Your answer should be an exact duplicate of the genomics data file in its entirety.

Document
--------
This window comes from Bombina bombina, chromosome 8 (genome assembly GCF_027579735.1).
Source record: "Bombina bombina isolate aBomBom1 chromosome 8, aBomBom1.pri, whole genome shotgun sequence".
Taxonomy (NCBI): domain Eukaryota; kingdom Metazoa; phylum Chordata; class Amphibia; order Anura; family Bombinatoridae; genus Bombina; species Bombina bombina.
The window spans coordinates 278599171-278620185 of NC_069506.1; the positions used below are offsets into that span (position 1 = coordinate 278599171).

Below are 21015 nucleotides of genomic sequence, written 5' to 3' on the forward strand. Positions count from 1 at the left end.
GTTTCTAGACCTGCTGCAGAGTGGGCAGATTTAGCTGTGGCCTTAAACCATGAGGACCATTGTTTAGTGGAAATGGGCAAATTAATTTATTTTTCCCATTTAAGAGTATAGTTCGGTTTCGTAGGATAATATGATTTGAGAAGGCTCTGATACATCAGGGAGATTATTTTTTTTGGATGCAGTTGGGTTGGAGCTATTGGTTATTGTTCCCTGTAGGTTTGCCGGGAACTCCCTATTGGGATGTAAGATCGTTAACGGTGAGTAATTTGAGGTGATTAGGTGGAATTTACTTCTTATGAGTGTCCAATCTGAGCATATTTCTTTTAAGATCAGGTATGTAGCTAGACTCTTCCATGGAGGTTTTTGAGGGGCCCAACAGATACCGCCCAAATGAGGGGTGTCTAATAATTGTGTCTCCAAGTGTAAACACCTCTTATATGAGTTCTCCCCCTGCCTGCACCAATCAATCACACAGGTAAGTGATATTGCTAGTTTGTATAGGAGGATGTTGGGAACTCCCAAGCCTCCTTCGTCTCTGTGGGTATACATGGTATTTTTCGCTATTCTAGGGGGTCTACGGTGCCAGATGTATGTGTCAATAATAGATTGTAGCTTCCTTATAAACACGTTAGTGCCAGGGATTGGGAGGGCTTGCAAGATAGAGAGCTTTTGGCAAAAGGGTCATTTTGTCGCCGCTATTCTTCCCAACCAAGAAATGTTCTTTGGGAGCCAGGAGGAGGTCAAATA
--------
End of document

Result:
This window comes from Bombina bombina, chromosome 8 (genome assembly GCF_027579735.1).
Source record: "Bombina bombina isolate aBomBom1 chromosome 8, aBomBom1.pri, whole genome shotgun sequence".
Taxonomy (NCBI): domain Eukaryota; kingdom Metazoa; phylum Chordata; class Amphibia; order Anura; family Bombinatoridae; genus Bombina; species Bombina bombina.
The window spans coordinates 278599171-278620185 of NC_069506.1; the positions used below are offsets into that span (position 1 = coordinate 278599171).

Below are 21015 nucleotides of genomic sequence, written 5' to 3' on the forward strand. Positions count from 1 at the left end.
GTTTCTAGACCTGCTGCAGAGTGGGCAGATTTAGCTGTGGCCTTAAACCATGAGGACCATTGTTTAGTGGAAATGGGCAAATTAATTTATTTTTCCCATTTAAGAGTATAGTTCGGTTTCGTAGGATAATATGATTTGAGAAGGCTCTGATACATCAGGGAGATTATTTTTTTTGGATGCAGTTGGGTTGGAGCTATTGGTTATTGTTCCCTGTAGGTTTGCCGGGAACTCCCTATTGGGATGTAAGATCGTTAACGGTGAGTAATTTGAGGTGATTAGGTGGAATTTACTTCTTATGAGTGTCCAATCTGAGCATATTTCTTTTAAGATCAGGTATGTAGCTAGACTCTTCCATGGAGGTTTTTGAGGGGCCCAACAGATACCGCCCAAATGAGGGGTGTCTAATAATTGTGTCTCCAAGTGTAAACACCTCTTATATGAGTTCTCCCCCTGCCTGCACCAATCAATCACACAGGTAAGTGATATTGCTAGTTTGTATAGGAGGATGTTGGGAACTCCCAAGCCTCCTTCGTCTCTGTGGGTATACATGGTATTTTTCGCTATTCTAGGGGGTCTACGGTGCCAGATGTATGTGTCAATAATAGATTGTAGCTTCCTTATAAACACGTTAGTGCCAGGGATTGGGAGGGCTTGCAAGATAGAGAGCTTTTGGCAAAAGGGTCATTTTGTCGCCGCTATTCTTCCCAACCAAGAAATGTTCTTTGGGAGCCAGGAGGAGGTCAAATA